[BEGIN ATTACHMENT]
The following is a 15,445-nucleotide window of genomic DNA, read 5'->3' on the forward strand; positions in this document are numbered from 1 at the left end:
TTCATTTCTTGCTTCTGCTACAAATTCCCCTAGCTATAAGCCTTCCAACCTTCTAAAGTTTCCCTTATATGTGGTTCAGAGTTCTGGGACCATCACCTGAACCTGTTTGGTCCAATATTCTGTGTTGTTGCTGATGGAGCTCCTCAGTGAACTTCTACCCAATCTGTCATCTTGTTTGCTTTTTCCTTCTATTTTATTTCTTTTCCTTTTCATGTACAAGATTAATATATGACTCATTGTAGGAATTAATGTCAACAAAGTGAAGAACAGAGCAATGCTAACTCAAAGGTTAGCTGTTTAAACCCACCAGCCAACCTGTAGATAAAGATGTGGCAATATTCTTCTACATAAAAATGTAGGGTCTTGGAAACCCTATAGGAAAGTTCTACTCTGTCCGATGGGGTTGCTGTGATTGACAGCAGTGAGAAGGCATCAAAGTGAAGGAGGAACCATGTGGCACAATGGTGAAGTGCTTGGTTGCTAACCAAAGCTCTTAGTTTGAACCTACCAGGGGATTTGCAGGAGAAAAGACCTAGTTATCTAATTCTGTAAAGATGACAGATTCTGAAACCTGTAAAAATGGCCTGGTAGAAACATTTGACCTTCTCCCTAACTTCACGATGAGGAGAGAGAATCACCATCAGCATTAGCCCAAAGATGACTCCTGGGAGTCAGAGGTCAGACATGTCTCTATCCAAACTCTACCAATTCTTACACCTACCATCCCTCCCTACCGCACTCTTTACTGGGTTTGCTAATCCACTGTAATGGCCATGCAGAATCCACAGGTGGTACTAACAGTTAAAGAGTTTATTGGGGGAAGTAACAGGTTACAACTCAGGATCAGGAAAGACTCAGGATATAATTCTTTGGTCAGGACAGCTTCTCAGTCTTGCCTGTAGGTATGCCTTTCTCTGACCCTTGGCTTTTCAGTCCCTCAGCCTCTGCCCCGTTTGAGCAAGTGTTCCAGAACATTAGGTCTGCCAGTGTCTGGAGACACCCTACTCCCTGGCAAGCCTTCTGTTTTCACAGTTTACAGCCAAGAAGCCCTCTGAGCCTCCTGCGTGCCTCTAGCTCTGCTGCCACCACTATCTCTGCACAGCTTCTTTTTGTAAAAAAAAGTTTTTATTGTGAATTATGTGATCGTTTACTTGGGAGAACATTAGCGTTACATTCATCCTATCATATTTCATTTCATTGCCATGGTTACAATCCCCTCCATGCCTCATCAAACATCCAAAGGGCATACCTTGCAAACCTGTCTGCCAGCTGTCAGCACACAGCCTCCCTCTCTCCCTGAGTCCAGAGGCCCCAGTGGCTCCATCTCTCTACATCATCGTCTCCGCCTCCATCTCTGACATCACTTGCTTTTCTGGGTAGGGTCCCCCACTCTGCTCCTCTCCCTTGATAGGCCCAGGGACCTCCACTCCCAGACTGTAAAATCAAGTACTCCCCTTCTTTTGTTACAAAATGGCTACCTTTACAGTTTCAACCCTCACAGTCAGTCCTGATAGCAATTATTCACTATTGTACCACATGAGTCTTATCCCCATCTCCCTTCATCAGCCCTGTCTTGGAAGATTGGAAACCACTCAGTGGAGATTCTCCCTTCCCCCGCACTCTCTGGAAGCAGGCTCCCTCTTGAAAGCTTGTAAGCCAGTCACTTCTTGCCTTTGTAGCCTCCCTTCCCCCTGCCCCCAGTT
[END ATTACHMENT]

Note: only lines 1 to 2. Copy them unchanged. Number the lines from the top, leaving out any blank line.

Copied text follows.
The following is a 15,445-nucleotide window of genomic DNA, read 5'->3' on the forward strand; positions in this document are numbered from 1 at the left end:
TTCATTTCTTGCTTCTGCTACAAATTCCCCTAGCTATAAGCCTTCCAACCTTCTAAAGTTTCCCTTATATGTGGTTCAGAGTTCTGGGACCATCACCTGAACCTGTTTGGTCCAATATTCTGTGTTGTTGCTGATGGAGCTCCTCAGTGAACTTCTACCCAATCTGTCATCTTGTTTGCTTTTTCCTTCTATTTTATTTCTTTTCCTTTTCATGTACAAGATTAATATATGACTCATTGTAGGAATTAATGTCAACAAAGTGAAGAACAGAGCAATGCTAACTCAAAGGTTAGCTGTTTAAACCCACCAGCCAACCTGTAGATAAAGATGTGGCAATATTCTTCTACATAAAAATGTAGGGTCTTGGAAACCCTATAGGAAAGTTCTACTCTGTCCGATGGGGTTGCTGTGATTGACAGCAGTGAGAAGGCATCAAAGTGAAGGAGGAACCATGTGGCACAATGGTGAAGTGCTTGGTTGCTAACCAAAGCTCTTAGTTTGAACCTACCAGGGGATTTGCAGGAGAAAAGACCTAGTTATCTAATTCTGTAAAGATGACAGATTCTGAAACCTGTAAAAATGGCCTGGTAGAAACATTTGACCTTCTCCCTAACTTCACGATGAGGAGAGAGAATCACCATCAGCATTAGCCCAAAGATGACTCCTGGGAGTCAGAGGTCAGACATGTCTCTATCCAAACTCTACCAATTCTTACACCTACCATCCCTCCCTACCGCACTCTTTACTGGGTTTGCTAATCCACTGTAATGGCCATGCAGAATCCACAGGTGGTACTAACAGTTAAAGAGTTTATTGGGGGAAGTAACAGGTTACAACTCAGGATCAGGAAAGACTCAGGATATAATTCTTTGGTCAGGACAGCTTCTCAGTCTTGCCTGTAGGTATGCCTTTCTCTGACCCTTGGCTTTTCAGTCCCTCAGCCTCTGCCCCGTTTGAGCAAGTGTTCCAGAACATTAGGTCTGCCAGTGTCTGGAGACACCCTACTCCCTGGCAAGCCTTCTGTTTTCACAGTTTACAGCCAAGAAGCCCTCTGAGCCTCCTGCGTGCCTCTAGCTCTGCTGCCACCACTATCTCTGCACAGCTTCTTTTTGTAAAAAAAAGTTTTTATTGTGAATTATGTGATCGTTTACTTGGGAGAACATTAGCGTTACATTCATCCTATCATATTTCATTTCATTGCCATGGTTACAATCCCCTCCATGCCTCATCAAACATCCAAAGGGCATACCTTGCAAACCTGTCTGCCAGCTGTCAGCACACAGCCTCCCTCTCTCCCTGAGTCCAGAGGCCCCAGTGGCTCCATCTCTCTACATCATCGTCTCCGCCTCCATCTCTGACATCACTTGCTTTTCTGGGTAGGGTCCCCCACTCTGCTCCTCTCCCTTGATAGGCCCAGGGACCTCCACTCCCAGACTGTAAAATCAAGTACTCCCCTTCTTTTGTTACAAAATGGCTACCTTTACAGTTTCAACCCTCACAGTCAGTCCTGATAGCAATTATTCACTATTGTACCACATGAGTCTTATCCCCATCTCCCTTCATCAGCCCTGTCTTGGAAGATTGGAAACCACTCAGTGGAGATTCTCCCTTCCCCCGCACTCTCTGGAAGCAGGCTCCCTCTTGAAAGCTTGTAAGCCAGTCACTTCTTGCCTTTGTAGCCTCCCTTCCCCCTGCCCCCAGTT